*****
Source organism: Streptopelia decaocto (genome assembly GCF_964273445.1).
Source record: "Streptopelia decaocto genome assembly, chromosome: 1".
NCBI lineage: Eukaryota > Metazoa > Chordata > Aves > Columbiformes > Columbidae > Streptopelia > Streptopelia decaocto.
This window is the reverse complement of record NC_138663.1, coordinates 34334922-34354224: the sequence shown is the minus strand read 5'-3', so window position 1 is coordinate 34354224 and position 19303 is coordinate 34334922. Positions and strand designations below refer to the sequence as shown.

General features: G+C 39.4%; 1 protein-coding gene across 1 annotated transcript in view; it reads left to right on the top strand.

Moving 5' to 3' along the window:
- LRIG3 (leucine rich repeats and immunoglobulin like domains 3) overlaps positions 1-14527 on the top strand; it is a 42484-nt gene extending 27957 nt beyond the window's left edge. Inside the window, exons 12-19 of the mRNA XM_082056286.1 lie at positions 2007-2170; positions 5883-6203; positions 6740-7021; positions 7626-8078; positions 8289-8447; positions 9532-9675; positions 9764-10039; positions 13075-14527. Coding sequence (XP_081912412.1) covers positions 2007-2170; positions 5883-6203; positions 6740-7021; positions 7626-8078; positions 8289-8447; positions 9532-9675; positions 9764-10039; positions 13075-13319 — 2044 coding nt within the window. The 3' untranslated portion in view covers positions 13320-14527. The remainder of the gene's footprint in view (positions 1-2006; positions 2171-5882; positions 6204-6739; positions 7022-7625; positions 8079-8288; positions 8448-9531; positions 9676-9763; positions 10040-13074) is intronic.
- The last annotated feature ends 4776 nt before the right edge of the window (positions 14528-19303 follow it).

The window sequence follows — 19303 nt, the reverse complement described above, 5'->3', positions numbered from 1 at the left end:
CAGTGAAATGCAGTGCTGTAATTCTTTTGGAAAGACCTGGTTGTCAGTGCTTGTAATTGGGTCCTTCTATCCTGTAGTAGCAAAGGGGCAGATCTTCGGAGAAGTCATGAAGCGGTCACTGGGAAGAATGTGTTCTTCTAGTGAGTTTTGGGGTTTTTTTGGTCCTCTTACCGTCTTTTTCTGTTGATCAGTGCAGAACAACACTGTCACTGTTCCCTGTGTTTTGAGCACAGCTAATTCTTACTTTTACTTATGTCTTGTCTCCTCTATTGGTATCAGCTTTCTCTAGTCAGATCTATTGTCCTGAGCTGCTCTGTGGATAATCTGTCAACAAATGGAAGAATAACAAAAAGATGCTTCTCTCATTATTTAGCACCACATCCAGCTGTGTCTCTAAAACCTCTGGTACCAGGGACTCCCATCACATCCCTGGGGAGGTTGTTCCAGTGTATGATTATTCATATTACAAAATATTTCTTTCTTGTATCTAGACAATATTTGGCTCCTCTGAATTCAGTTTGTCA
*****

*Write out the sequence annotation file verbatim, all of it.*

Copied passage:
Source organism: Streptopelia decaocto (genome assembly GCF_964273445.1).
Source record: "Streptopelia decaocto genome assembly, chromosome: 1".
NCBI lineage: Eukaryota > Metazoa > Chordata > Aves > Columbiformes > Columbidae > Streptopelia > Streptopelia decaocto.
This window is the reverse complement of record NC_138663.1, coordinates 34334922-34354224: the sequence shown is the minus strand read 5'-3', so window position 1 is coordinate 34354224 and position 19303 is coordinate 34334922. Positions and strand designations below refer to the sequence as shown.

General features: G+C 39.4%; 1 protein-coding gene across 1 annotated transcript in view; it reads left to right on the top strand.

Moving 5' to 3' along the window:
- LRIG3 (leucine rich repeats and immunoglobulin like domains 3) overlaps positions 1-14527 on the top strand; it is a 42484-nt gene extending 27957 nt beyond the window's left edge. Inside the window, exons 12-19 of the mRNA XM_082056286.1 lie at positions 2007-2170; positions 5883-6203; positions 6740-7021; positions 7626-8078; positions 8289-8447; positions 9532-9675; positions 9764-10039; positions 13075-14527. Coding sequence (XP_081912412.1) covers positions 2007-2170; positions 5883-6203; positions 6740-7021; positions 7626-8078; positions 8289-8447; positions 9532-9675; positions 9764-10039; positions 13075-13319 — 2044 coding nt within the window. The 3' untranslated portion in view covers positions 13320-14527. The remainder of the gene's footprint in view (positions 1-2006; positions 2171-5882; positions 6204-6739; positions 7022-7625; positions 8079-8288; positions 8448-9531; positions 9676-9763; positions 10040-13074) is intronic.
- The last annotated feature ends 4776 nt before the right edge of the window (positions 14528-19303 follow it).

The window sequence follows — 19303 nt, the reverse complement described above, 5'->3', positions numbered from 1 at the left end:
CAGTGAAATGCAGTGCTGTAATTCTTTTGGAAAGACCTGGTTGTCAGTGCTTGTAATTGGGTCCTTCTATCCTGTAGTAGCAAAGGGGCAGATCTTCGGAGAAGTCATGAAGCGGTCACTGGGAAGAATGTGTTCTTCTAGTGAGTTTTGGGGTTTTTTTGGTCCTCTTACCGTCTTTTTCTGTTGATCAGTGCAGAACAACACTGTCACTGTTCCCTGTGTTTTGAGCACAGCTAATTCTTACTTTTACTTATGTCTTGTCTCCTCTATTGGTATCAGCTTTCTCTAGTCAGATCTATTGTCCTGAGCTGCTCTGTGGATAATCTGTCAACAAATGGAAGAATAACAAAAAGATGCTTCTCTCATTATTTAGCACCACATCCAGCTGTGTCTCTAAAACCTCTGGTACCAGGGACTCCCATCACATCCCTGGGGAGGTTGTTCCAGTGTATGATTATTCATATTACAAAATATTTCTTTCTTGTATCTAGACAATATTTGGCTCCTCTGAATTCAGTTTGTCA